"The first Christians to meet Muslims were not Latin-speaking Christians from the western Mediterranean or Greek-speaking Christians from Constantinople but rather Christians from northern Mesopotamia who spoke the Aramaic dialect of Syriac. Living in what constitutes modern-day Iran, Iraq, Syria, and eastern Turkey, these Syriac Christians were under Muslim rule from the seventh century to the present, wrote the earliest and most extensive accounts of Islam, and described a complicated set of religious and cultural exchanges not reducible to the solely antagonistic. Through its critical introductions and new translations of this material, When Christians First Met Muslims allows scholars, students, and the general public to explore the earliest interactions of what eventually became the world's two largest religions"--Provided by publisher.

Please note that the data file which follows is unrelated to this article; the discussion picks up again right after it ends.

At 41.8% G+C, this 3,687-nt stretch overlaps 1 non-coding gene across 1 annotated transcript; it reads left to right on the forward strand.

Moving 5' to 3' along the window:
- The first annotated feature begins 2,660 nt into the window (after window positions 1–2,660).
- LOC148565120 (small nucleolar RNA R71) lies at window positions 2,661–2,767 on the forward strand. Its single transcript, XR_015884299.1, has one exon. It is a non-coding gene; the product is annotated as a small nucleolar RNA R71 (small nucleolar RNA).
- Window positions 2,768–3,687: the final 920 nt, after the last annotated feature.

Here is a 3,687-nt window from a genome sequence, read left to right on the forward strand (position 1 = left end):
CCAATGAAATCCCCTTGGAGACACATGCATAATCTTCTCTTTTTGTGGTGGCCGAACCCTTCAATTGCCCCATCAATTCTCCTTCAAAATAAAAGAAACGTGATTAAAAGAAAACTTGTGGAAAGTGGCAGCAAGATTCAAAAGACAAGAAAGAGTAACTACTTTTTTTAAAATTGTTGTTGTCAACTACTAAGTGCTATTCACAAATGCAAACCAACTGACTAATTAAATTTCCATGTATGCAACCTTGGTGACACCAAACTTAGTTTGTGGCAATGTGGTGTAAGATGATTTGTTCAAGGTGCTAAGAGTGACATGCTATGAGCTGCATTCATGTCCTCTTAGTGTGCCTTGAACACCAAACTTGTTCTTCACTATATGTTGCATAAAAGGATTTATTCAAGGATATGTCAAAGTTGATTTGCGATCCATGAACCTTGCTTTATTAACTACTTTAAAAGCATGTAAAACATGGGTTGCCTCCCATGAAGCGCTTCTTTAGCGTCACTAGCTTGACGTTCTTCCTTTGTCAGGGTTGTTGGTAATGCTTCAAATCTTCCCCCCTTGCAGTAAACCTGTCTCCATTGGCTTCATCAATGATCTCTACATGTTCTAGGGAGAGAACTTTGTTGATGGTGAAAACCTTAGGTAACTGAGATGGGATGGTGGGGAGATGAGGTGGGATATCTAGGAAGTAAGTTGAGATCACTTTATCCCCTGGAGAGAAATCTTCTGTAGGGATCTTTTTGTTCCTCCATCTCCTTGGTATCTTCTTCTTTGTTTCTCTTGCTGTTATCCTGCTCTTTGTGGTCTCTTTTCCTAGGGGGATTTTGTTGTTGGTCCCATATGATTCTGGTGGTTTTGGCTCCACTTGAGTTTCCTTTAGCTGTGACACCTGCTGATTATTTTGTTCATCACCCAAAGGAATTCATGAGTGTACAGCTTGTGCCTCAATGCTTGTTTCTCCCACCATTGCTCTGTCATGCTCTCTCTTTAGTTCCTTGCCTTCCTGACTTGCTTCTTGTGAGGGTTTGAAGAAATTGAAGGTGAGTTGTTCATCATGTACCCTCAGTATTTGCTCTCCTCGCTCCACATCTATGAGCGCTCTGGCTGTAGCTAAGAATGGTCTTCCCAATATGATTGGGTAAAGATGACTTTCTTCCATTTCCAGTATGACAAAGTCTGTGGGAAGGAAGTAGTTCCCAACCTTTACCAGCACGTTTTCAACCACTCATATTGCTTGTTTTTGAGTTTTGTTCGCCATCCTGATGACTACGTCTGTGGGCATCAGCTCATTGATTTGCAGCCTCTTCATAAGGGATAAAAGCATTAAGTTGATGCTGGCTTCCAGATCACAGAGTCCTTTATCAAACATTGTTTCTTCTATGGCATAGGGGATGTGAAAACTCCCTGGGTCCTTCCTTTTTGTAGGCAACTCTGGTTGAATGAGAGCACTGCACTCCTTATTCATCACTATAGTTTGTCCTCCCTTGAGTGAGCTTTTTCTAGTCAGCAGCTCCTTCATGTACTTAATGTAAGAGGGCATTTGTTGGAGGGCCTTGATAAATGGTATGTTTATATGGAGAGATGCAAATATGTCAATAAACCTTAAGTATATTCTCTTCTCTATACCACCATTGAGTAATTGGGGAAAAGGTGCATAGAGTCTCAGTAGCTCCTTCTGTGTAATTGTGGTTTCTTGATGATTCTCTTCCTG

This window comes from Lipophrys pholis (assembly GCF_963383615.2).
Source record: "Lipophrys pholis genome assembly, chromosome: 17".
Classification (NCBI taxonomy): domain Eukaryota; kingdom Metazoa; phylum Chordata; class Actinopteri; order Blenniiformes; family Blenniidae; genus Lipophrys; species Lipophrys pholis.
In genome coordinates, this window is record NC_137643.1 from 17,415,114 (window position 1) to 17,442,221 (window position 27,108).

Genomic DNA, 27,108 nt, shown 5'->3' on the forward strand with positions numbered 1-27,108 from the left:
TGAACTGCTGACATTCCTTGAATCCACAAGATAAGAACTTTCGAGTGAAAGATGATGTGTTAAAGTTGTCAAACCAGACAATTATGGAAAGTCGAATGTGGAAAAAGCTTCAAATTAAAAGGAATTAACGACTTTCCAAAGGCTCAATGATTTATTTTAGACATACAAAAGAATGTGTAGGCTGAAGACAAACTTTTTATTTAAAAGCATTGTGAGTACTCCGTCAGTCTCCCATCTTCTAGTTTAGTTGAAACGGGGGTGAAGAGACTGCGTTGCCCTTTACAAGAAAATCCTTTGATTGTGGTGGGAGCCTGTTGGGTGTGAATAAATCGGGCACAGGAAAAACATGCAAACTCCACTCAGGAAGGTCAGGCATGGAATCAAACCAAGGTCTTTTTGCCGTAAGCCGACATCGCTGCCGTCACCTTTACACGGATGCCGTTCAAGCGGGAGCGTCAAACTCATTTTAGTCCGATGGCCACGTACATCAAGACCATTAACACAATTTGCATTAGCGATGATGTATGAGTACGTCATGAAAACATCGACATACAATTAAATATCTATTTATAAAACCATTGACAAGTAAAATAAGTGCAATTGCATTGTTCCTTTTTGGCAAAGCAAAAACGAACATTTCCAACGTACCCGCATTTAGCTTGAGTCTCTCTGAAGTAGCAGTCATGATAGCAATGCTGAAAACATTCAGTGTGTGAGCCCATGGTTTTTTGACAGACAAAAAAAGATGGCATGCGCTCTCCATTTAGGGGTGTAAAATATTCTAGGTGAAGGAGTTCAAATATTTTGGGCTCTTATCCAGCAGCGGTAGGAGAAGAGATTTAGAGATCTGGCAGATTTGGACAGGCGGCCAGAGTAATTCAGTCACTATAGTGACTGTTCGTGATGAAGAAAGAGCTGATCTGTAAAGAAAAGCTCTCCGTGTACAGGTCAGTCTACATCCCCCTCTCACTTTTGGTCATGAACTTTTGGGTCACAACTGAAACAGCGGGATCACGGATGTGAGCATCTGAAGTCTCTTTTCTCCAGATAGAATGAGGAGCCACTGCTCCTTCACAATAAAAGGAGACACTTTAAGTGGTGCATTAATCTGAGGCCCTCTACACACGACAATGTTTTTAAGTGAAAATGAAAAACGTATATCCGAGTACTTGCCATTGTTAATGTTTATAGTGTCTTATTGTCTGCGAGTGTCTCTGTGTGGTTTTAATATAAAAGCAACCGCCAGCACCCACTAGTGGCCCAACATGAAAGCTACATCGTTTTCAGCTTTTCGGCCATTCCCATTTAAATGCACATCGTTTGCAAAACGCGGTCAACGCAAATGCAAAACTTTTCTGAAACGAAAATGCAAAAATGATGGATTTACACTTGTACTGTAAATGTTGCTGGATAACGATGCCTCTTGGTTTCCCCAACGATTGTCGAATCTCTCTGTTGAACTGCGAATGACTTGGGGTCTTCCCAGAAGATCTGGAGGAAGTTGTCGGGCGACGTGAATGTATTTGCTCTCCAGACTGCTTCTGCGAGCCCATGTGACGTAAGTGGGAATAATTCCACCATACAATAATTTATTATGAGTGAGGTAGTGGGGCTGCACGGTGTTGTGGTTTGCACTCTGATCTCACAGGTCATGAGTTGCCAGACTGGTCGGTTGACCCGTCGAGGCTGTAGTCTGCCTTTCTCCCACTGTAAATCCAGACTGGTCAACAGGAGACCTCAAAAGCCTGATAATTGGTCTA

Introduction -- Account ad 637 -- Chronicle ad 640 -- Letters / Ishoʻyahb III -- Apocalypse of Pseudo-Ephrem -- Khuzistan chronicle -- Maronite chronicle -- Syriac life of Maximus the Confessor -- Canons / George I -- Colophon of British Library additional 14,666 -- Letter / Athanasius of Balad -- Book of main points / John bar Penkāyē -- Apocalypse of Pseudo-Methodius -- Edessene apocalypse -- Exegesis of the Pericopes of the Gospel / Ḥnanishoʻ I -- Life of Theoduṭē -- Colophon of British Library additional 14,448 -- Apocalypse of John the Little -- Chronicle ad 705 -- Letters / Jacob of Edessa -- Chronicle / Jacob of Edessa -- Scholia / Jacob of Edessa -- Against the Armenians / Jacob of Edessa -- Kāmed inscriptions -- Chronicle of disasters -- Chronicle ad 724 -- Disputation of John and the emir -- Exegetical homilies / Mār Abbā II -- Disputation of Bēt Ḥalē
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